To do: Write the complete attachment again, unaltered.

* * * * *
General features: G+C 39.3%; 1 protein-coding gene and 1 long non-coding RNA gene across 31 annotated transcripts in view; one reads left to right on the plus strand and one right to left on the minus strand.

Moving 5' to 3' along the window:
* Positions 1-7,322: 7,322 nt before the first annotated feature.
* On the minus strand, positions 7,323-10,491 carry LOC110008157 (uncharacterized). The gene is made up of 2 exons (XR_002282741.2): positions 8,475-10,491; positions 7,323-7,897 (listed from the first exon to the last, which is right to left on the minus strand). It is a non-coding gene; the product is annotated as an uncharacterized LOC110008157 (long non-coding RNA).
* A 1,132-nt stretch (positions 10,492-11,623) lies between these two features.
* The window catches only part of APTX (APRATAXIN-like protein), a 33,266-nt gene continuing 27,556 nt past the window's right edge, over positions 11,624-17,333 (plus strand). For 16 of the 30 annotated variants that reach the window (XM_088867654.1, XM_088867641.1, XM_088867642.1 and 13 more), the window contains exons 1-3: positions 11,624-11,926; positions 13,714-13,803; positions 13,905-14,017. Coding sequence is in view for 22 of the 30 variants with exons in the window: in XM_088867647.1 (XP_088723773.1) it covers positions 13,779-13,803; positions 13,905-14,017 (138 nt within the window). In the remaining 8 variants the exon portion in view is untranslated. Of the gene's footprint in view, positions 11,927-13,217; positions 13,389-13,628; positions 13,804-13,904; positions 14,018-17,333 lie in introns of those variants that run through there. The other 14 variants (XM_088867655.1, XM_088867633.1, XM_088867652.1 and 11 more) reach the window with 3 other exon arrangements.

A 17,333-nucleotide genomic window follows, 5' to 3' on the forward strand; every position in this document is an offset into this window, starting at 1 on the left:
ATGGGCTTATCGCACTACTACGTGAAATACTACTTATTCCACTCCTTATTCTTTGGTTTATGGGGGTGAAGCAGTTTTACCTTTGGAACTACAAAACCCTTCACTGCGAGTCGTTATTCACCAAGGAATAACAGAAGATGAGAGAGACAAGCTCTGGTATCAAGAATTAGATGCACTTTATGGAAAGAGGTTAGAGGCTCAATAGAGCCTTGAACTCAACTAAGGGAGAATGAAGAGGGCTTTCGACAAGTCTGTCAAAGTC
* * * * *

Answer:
General features: G+C 39.3%; 1 protein-coding gene and 1 long non-coding RNA gene across 31 annotated transcripts in view; one reads left to right on the plus strand and one right to left on the minus strand.

Moving 5' to 3' along the window:
* Positions 1-7,322: 7,322 nt before the first annotated feature.
* On the minus strand, positions 7,323-10,491 carry LOC110008157 (uncharacterized). The gene is made up of 2 exons (XR_002282741.2): positions 8,475-10,491; positions 7,323-7,897 (listed from the first exon to the last, which is right to left on the minus strand). It is a non-coding gene; the product is annotated as an uncharacterized LOC110008157 (long non-coding RNA).
* A 1,132-nt stretch (positions 10,492-11,623) lies between these two features.
* The window catches only part of APTX (APRATAXIN-like protein), a 33,266-nt gene continuing 27,556 nt past the window's right edge, over positions 11,624-17,333 (plus strand). For 16 of the 30 annotated variants that reach the window (XM_088867654.1, XM_088867641.1, XM_088867642.1 and 13 more), the window contains exons 1-3: positions 11,624-11,926; positions 13,714-13,803; positions 13,905-14,017. Coding sequence is in view for 22 of the 30 variants with exons in the window: in XM_088867647.1 (XP_088723773.1) it covers positions 13,779-13,803; positions 13,905-14,017 (138 nt within the window). In the remaining 8 variants the exon portion in view is untranslated. Of the gene's footprint in view, positions 11,927-13,217; positions 13,389-13,628; positions 13,804-13,904; positions 14,018-17,333 lie in introns of those variants that run through there. The other 14 variants (XM_088867655.1, XM_088867633.1, XM_088867652.1 and 11 more) reach the window with 3 other exon arrangements.

A 17,333-nucleotide genomic window follows, 5' to 3' on the forward strand; every position in this document is an offset into this window, starting at 1 on the left:
ATGGGCTTATCGCACTACTACGTGAAATACTACTTATTCCACTCCTTATTCTTTGGTTTATGGGGGTGAAGCAGTTTTACCTTTGGAACTACAAAACCCTTCACTGCGAGTCGTTATTCACCAAGGAATAACAGAAGATGAGAGAGACAAGCTCTGGTATCAAGAATTAGATGCACTTTATGGAAAGAGGTTAGAGGCTCAATAGAGCCTTGAACTCAACTAAGGGAGAATGAAGAGGGCTTTCGACAAGTCTGTCAAAGTC